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12 years ago
Loss Forces Campbelltown to Re-Discover, Re-Invent Itself


FAYETTEVILLE – What a difference a day made at the Region Four American Legion baseball tournament. In 24 hours, Campbelltown went from the driver’s seat to having its back against the wall.

It went from riding a wave of confidence to searching for answers, and questioning itself.

On Sunday afternoon at the eight-team, double-elimination event, Campbelltown endured a momentum-shifting 11-7 loss to Spring Grove, in a second-day, winner’s bracket contest at Greene Township Park. While the Lebanon County champions were certainly deserted by its pitching, they were also let down by an offense that collected 14 hits, but stranded 13 runners on the base paths.

After falling behind 5-2 early, C-town rallied to take a 7-5 lead and appeared to have momentum squarely in its corner. But when Spring Grove responded with six unanswered run, Campbelltown could not draw from an emotional tank that was empty.

Cambpelltown, now 18-6, will look to regroup and avoid elimination on Monday at 12:30 p.m. back at Greene Township Park, against Lancaster County champion Ephrata. Spring Grove moved into the undefeated game of the tournament with a 19-2 mark.

A Lebanon County entrant has not won the Region Four regional tournament for 20 years.

“No, I’m not concerned at all,” said Campbelltown head coach Tim Morgan, whose club open the tournament with a 12-1 mercy-rule win over Fayetteville on Saturday. “To be honest, I wouldn’t be surprised if we came back and won this thing. If we win today, we’re in the driver’s seat.

“It’s only one loss,” Morgan continued. “We’ll come back. These kids, they’re too good not to respond. They want to win. That’s what this team is – competitive. Tomorrow we’ll see what happens. Hopefully they’ll show up.”

“We were definitely confident coming in,” said Campbelltown second baseman Mike Fuhrman. “We got the host team in the opener and that was a break. But we knew the other teams were going to be better. These teams are definitely good. They’re winners of their counties. We knew the games would be closer than our league games, but we thought we’d come out on top. That’s why it’s a double-elimination tournament. We’ll get a second chance tomorrow.”

Campbelltown had apparently put a slow start behind it by scoring four times in the top of the third to take a 6-5 lead. The key blow – a two-run double – was struck by Tyler Morder, while Dom Faiola followed it up with a run-scoring single.

Then an inning later, Post 831 upped its lead to two runs on back-to-back doubles from Tyler Carberry and Sully Bortner.

“Do you know what happened? We had no pitching,” said Morgan. “Our pitchers couldn’t get it done. You can’t be 3-2 (in the count) and have to throw a fastball down the middle. That’s (Spring Grove) a good team. But I’d like to play them again. It would be different. But we have no excuses.”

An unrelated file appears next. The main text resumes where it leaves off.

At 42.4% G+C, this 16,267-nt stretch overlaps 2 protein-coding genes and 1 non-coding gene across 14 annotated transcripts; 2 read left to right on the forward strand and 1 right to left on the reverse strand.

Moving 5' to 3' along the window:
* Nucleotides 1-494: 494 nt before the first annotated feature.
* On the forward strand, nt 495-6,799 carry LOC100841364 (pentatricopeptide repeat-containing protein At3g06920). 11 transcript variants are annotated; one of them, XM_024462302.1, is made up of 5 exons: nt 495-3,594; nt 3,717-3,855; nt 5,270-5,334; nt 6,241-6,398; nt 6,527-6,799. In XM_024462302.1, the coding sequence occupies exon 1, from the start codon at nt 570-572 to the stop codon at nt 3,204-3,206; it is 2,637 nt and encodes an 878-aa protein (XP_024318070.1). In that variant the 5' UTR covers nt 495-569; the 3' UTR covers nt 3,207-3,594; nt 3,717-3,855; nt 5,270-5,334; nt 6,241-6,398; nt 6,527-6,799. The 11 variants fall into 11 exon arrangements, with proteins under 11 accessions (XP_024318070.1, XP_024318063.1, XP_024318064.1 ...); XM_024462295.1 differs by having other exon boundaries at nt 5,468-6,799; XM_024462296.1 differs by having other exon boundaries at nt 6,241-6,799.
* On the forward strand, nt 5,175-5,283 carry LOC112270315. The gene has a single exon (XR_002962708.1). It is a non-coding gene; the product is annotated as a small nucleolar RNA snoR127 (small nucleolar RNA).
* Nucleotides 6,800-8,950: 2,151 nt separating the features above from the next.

“We hit the ball well,” said Fuhrman. “We had 16 hits. But they hit better, and more when runners were in scoring position. We didn’t have many key hits at all, which is different from what we usually do. And our pitchers didn’t pitch as good as they usually do.”

Spring Grove tied the game at seven in the bottom of the fourth, went ahead 8-7 in the fifth and piled on three insurance tallies in sixth. That flurry appeared to take the wind out of Campbelltown’s sails and forced some heads to droop.

Campbelltown failed to score in its five final at-bats against Spring Grove reliever  Nick Spangler, and managed a combined five hits in those innings, compared to nine in its first four.

“Our pitching changed the whole picture,” said Morgan. “That (not being able to hold the lead) was the turning point of the game. He (starter Josh Sollenberger) had nothing going today. We left 14 runners on base. We out hit them. But we didn’t have any pitching.

“Josh (Sollenberger) was 8-0 or 9-0,” Morgan added. “It was his worst outing. He had nothing. That’s why I took him out (to start the third). He was rested and ready to go. We expected a completely opposite outcome.”

“It was a really long game,” said Fuhrman of the three-hour-and-ten minute affair. “Kids were getting tired. We had the lead, and gave it right back. We put our heads down at the end, and it hurt us.”

After surrendering two Spring Grove runs in the bottom of the first, Campbelltown matched that output in the top of the second. Trey Baker and Morder got C-town started with singles, and teammates Sollenberger and Fuhrman drove them home.

“This team here is not happy,” said Morgan of his charges. “(Emotional leader and catcher, Conway) Colby gets down on himself so bad. They’ll show up tomorrow. You’ve got to let it go down the toilet, and come back.

“We just need to stay the same,” said Fuhrman. “It’s not like we’re playing awful. It just didn’t work out today. I think we’ll still win the tournament.”

Morder, who will start on Monday against Ephrata, smacked three safeties, while Faiola, Carberry and Bortner each had a pair. Every Campbelltown starter collected at least one hit.

But Post 831 burned through four pitchers, making it vulnerable in that area for the rest of the event.

“Coming in, I wasn’t concerned at all with our pitching,” said Morgan. “It’s part of life. Josh hasn’t given up more than four runs in eight months.

“Morder’s been throwing really good lately,” added Morgan. “He’s my number two. But we’ve got to get a win tomorrow.”







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